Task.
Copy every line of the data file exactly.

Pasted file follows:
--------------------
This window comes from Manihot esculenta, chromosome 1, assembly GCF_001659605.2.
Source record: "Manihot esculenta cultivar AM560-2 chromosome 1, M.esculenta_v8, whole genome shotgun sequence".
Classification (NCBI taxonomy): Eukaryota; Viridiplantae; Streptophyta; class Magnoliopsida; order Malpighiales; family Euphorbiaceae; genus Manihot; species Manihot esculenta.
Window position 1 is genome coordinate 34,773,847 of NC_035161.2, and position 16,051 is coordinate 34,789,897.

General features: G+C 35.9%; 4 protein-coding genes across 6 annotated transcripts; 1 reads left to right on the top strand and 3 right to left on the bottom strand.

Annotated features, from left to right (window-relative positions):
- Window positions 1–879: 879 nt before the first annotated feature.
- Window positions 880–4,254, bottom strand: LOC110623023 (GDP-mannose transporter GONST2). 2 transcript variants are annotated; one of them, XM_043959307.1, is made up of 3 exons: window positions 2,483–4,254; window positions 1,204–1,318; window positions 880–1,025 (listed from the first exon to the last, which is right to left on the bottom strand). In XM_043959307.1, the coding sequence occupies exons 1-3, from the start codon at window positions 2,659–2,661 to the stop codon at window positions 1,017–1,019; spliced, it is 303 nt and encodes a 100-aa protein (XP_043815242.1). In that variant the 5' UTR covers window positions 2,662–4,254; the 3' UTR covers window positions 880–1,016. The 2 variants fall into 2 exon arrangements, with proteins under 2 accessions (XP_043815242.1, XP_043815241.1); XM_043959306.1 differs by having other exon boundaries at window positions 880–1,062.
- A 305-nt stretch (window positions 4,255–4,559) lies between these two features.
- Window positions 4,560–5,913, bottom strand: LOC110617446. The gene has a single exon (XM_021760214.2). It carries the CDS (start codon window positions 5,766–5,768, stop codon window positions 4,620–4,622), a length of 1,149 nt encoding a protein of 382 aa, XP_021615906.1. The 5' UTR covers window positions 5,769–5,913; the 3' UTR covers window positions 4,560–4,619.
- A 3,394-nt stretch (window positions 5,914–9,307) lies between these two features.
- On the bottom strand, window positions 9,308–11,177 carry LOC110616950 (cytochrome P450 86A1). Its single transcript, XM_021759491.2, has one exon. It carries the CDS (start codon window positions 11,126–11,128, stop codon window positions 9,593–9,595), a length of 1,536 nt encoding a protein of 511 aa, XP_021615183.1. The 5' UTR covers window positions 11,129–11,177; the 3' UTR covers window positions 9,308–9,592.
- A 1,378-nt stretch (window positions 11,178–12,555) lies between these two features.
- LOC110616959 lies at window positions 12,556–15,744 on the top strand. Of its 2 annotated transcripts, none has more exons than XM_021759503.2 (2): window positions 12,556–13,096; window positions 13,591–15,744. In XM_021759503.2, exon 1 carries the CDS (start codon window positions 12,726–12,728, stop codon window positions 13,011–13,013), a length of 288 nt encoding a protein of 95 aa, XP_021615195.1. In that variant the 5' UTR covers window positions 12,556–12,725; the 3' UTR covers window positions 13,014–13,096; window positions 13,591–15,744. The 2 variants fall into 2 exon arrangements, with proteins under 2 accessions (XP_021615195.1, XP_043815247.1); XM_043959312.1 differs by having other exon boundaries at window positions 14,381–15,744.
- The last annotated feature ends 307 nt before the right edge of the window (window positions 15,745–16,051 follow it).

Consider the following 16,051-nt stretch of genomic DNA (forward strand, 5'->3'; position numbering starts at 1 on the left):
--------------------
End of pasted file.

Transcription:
This window comes from Manihot esculenta, chromosome 1, assembly GCF_001659605.2.
Source record: "Manihot esculenta cultivar AM560-2 chromosome 1, M.esculenta_v8, whole genome shotgun sequence".
Classification (NCBI taxonomy): Eukaryota; Viridiplantae; Streptophyta; class Magnoliopsida; order Malpighiales; family Euphorbiaceae; genus Manihot; species Manihot esculenta.
Window position 1 is genome coordinate 34,773,847 of NC_035161.2, and position 16,051 is coordinate 34,789,897.

General features: G+C 35.9%; 4 protein-coding genes across 6 annotated transcripts; 1 reads left to right on the top strand and 3 right to left on the bottom strand.

Annotated features, from left to right (window-relative positions):
- Window positions 1–879: 879 nt before the first annotated feature.
- Window positions 880–4,254, bottom strand: LOC110623023 (GDP-mannose transporter GONST2). 2 transcript variants are annotated; one of them, XM_043959307.1, is made up of 3 exons: window positions 2,483–4,254; window positions 1,204–1,318; window positions 880–1,025 (listed from the first exon to the last, which is right to left on the bottom strand). In XM_043959307.1, the coding sequence occupies exons 1-3, from the start codon at window positions 2,659–2,661 to the stop codon at window positions 1,017–1,019; spliced, it is 303 nt and encodes a 100-aa protein (XP_043815242.1). In that variant the 5' UTR covers window positions 2,662–4,254; the 3' UTR covers window positions 880–1,016. The 2 variants fall into 2 exon arrangements, with proteins under 2 accessions (XP_043815242.1, XP_043815241.1); XM_043959306.1 differs by having other exon boundaries at window positions 880–1,062.
- A 305-nt stretch (window positions 4,255–4,559) lies between these two features.
- Window positions 4,560–5,913, bottom strand: LOC110617446. The gene has a single exon (XM_021760214.2). It carries the CDS (start codon window positions 5,766–5,768, stop codon window positions 4,620–4,622), a length of 1,149 nt encoding a protein of 382 aa, XP_021615906.1. The 5' UTR covers window positions 5,769–5,913; the 3' UTR covers window positions 4,560–4,619.
- A 3,394-nt stretch (window positions 5,914–9,307) lies between these two features.
- On the bottom strand, window positions 9,308–11,177 carry LOC110616950 (cytochrome P450 86A1). Its single transcript, XM_021759491.2, has one exon. It carries the CDS (start codon window positions 11,126–11,128, stop codon window positions 9,593–9,595), a length of 1,536 nt encoding a protein of 511 aa, XP_021615183.1. The 5' UTR covers window positions 11,129–11,177; the 3' UTR covers window positions 9,308–9,592.
- A 1,378-nt stretch (window positions 11,178–12,555) lies between these two features.
- LOC110616959 lies at window positions 12,556–15,744 on the top strand. Of its 2 annotated transcripts, none has more exons than XM_021759503.2 (2): window positions 12,556–13,096; window positions 13,591–15,744. In XM_021759503.2, exon 1 carries the CDS (start codon window positions 12,726–12,728, stop codon window positions 13,011–13,013), a length of 288 nt encoding a protein of 95 aa, XP_021615195.1. In that variant the 5' UTR covers window positions 12,556–12,725; the 3' UTR covers window positions 13,014–13,096; window positions 13,591–15,744. The 2 variants fall into 2 exon arrangements, with proteins under 2 accessions (XP_021615195.1, XP_043815247.1); XM_043959312.1 differs by having other exon boundaries at window positions 14,381–15,744.
- The last annotated feature ends 307 nt before the right edge of the window (window positions 15,745–16,051 follow it).

Consider the following 16,051-nt stretch of genomic DNA (forward strand, 5'->3'; position numbering starts at 1 on the left):